Fear-mongering headlines claiming that Cannabis use causes birth defects, heart-attacks, and psychosis are common in the mainstream media. But newly published scientific evidence makes it clear that what is often portrayed as ‘conventional wisdom’ is really nothing more than ‘reefer madness.’
Pot Not Likely to Make You Psychotic There exists “minimal evidence” to support an association between cannabis use alone and the onset of psychotic symptoms in young people, according to data published online in March in the Journal of Adolescent Health. Investigators from the University of Pennsylvania, Department of Psychiatry assessed the relationship between drug use and the onset of psychotic symptoms in a cohort of 4,171 young people ages 14 to 21. Authors reported that “neither frequent nor early cannabis use predicted increased odds of psychosis spectrum classification” after researchers adjusted for potential confounders (e.g., concurrent use of other substances, comorbid psychopathology, and trauma exposure).… Continue reading
Apparently Chuck thinks that he knows what we Tennesseans need more than we do. Isn’t his job to represent the will of the people over his own? Here’s a copy of his letter in answer to a Tennessee constituent who asked him to support the federal decriminalization of cannabis.
“Thank you for contacting me regarding H.R. 1227, the Ending Federal Marijuana Prohibition Act of 2017. I appreciate you taking the time to reach out to me, and I am honored to represent you in Congress.
As you may know, H.R. 1227 was introduced by Representative Thomas Garrett and referred to the House Judiciary Committee as well as the House Committee on Energy and Commerce on February 17, 2017. This bill decriminalizes marijuana at the Federal level and allows states to regulate marijuana as they deem fit.
As a conservative and supporter of the Constitution, I understand the desire to reduce the… Continue reading
For the more than 400,000 Americans suffering from multiple sclerosis ― an autoimmune disease that affects the brain and spinal cord ― the currently available treatments often fall woefully short.
There’s no cure for MS, and frequently prescribed immunosuppressant drugs such as corticosteroids aren’t always effective in addressing common symptoms like weakness, tingling, numbness, blurred vision and cognitive difficulties. They can come with significant side effects such as increased risk of infection, weight gain, emotional changes and high blood pressure.
Increasingly, many people with MS are turning to medical marijuana to ease their symptoms. A growing number of anecdotal reports describe the drug’s benefits for treating common symptoms like fatigue, muscle weakness, anxiety and sleep deprivation, according to Dr. Thorsten Rudroff, a Colorado State University neurophysiologist who has conducted research on the effects of marijuana on multiple sclerosis symptoms. One patient even called cannabis a… Continue reading
While it could legitimately be argued that reefer madness has long been in Nashville (apparently firmly ensconced at Legislative Plaza) today our headline is referring to Tennessee’s theater rather than its politics.
This Reefer Madness is a theatrical musical comedy satire of the 1936 cult film classic of the same name. However, it is more than just a satirical musical theatre romp, it’s a mirror into the not so distant past, a past we seem to be reliving in our current fear-based political climate.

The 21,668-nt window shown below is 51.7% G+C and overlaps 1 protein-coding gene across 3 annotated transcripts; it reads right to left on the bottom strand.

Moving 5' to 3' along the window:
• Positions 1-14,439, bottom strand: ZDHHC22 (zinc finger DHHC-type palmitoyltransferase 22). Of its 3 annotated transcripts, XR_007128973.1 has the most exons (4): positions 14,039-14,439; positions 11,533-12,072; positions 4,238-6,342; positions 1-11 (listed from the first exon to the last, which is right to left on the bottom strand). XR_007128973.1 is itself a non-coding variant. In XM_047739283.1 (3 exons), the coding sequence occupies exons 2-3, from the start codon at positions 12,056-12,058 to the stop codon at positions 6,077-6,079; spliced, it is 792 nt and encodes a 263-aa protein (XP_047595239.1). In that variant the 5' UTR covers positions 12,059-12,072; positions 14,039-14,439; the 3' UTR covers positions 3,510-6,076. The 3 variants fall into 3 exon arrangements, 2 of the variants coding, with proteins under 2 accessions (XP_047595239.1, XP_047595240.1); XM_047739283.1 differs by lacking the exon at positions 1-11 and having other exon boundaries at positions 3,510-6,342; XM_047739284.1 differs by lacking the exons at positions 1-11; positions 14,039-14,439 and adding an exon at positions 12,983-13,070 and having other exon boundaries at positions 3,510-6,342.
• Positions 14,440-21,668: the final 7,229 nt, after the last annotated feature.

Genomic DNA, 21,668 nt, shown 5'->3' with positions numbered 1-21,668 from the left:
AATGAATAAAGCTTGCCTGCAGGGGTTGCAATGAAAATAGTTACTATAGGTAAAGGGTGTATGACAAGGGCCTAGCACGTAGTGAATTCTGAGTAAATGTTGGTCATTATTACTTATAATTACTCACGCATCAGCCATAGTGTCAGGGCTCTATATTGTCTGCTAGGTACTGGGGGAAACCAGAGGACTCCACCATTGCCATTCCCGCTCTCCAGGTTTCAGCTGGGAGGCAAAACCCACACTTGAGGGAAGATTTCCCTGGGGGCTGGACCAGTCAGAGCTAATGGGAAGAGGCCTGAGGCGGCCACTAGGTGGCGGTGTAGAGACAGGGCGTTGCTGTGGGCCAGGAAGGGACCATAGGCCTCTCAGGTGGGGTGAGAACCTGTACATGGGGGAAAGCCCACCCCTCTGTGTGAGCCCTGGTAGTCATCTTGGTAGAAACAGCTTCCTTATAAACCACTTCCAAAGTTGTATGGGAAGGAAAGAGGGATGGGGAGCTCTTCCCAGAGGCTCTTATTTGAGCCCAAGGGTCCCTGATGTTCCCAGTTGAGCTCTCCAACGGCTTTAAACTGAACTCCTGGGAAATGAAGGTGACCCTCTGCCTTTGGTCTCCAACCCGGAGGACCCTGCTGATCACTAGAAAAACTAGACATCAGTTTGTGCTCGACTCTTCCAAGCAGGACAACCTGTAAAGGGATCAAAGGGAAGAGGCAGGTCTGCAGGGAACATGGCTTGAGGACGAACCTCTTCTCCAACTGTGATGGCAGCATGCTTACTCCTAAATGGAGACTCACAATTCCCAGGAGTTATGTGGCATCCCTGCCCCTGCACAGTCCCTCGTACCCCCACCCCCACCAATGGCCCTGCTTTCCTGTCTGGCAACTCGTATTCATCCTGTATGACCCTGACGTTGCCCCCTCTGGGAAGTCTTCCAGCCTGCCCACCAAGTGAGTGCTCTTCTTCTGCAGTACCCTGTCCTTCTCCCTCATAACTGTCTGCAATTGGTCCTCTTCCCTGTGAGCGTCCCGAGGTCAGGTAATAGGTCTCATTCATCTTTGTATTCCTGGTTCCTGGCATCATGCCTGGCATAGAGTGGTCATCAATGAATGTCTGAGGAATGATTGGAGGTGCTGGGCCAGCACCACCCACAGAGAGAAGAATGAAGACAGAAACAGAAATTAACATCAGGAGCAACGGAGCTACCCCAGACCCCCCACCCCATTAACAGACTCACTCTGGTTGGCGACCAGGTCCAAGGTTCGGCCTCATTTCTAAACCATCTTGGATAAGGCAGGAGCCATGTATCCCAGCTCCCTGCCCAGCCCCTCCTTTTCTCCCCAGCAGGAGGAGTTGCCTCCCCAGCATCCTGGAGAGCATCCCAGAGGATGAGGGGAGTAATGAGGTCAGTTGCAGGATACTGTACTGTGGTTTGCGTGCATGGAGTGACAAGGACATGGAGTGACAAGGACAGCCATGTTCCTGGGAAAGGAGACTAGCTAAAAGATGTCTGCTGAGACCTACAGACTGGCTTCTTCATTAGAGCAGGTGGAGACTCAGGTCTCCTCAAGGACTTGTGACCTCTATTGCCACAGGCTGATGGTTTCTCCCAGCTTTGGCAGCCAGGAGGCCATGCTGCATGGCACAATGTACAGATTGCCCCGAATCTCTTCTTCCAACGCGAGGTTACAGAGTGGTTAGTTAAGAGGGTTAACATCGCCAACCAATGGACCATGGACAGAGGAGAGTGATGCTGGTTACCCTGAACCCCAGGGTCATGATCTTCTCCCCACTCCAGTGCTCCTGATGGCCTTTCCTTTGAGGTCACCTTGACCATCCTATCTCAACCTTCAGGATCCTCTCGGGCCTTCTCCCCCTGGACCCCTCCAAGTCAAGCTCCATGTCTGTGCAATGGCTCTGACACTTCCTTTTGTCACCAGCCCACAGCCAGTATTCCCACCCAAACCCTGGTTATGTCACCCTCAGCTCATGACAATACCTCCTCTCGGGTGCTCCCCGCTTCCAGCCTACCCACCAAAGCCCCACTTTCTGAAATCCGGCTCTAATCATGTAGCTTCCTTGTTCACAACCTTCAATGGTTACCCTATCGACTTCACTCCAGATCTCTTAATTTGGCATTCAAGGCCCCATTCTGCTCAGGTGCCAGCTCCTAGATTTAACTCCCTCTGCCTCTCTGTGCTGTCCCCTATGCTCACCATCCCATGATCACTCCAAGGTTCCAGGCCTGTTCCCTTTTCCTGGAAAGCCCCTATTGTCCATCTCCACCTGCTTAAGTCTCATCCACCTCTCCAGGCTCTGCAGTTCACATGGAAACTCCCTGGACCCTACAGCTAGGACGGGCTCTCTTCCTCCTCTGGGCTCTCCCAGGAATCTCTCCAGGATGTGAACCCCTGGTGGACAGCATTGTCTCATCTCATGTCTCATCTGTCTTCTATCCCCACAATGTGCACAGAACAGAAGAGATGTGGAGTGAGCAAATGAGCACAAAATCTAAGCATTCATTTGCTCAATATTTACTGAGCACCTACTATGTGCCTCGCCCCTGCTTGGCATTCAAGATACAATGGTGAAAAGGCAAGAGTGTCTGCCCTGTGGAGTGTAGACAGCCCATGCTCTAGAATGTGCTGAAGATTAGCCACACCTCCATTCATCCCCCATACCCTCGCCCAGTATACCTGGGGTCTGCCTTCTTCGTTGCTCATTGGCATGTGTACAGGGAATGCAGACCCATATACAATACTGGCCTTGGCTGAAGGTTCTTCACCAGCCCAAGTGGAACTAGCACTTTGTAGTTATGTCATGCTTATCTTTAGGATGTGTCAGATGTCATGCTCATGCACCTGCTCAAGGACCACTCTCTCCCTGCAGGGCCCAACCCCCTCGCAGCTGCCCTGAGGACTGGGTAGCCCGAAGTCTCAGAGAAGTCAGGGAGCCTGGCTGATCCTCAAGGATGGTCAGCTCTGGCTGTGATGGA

The production is a highly stylized and satirical political commentary. It contains adult humor, religious parody and drug use, as well as suggested violence and sexual explicitness. It may be inappropriate for younger audiences. The book and lyrics were written by Kevin Murphy and the music by Dan Studney. Directed by Andy Fickman, it was initially shown at the Hudson Theater on Santa Monica… Continue reading
More cannabis consumers in the United States smoke a joint within an hour of waking up than cannabis consumers in any other country, according to a new report released Wednesday, May 24, by the Global Drug Survey.
The 2017 survey of global drug habits and trends, described as the “world’s largest drug survey,” includes data from more than 115,000 people in over 50 countries.
According to survey findings, 21.9 percent of U.S. cannabis consumers smoke a joint within one hour of waking up in the morning, the highest percentage among participants in all countries surveyed.
Fifty-two percent of Americans over 18 admitted to trying marijuana at some point in their lives, according to an April 2017 Marist Poll. And considering 44 percent of those folks still use the drug, it’s safe to say a healthy chunk of Americans are waking up to smell the cannabis.… Continue reading
“Thank you for contacting me in regards to the Respect State Marijuana Laws Act of 2017, H.R. 975. As your Representative, it is important for me to understand your ideas and concerns so I may better represent you and the 8th Congressional District of Tennessee. I truly value your views and input, and welcome this opportunity to respond.
As you know, H.R. 975 was introduced by Congressman Dana Rohrbacher (CA-48) on February 7, 2017. This piece of legislation would amend the Controlled Substances Act (CSA) to ensure that the Act’s regulatory controls as well as civil and criminal penalties do not apply to a person who produces, possesses, distributes, or administers marijuana in compliance with state laws. Ultimately, this bill would prevent… Continue reading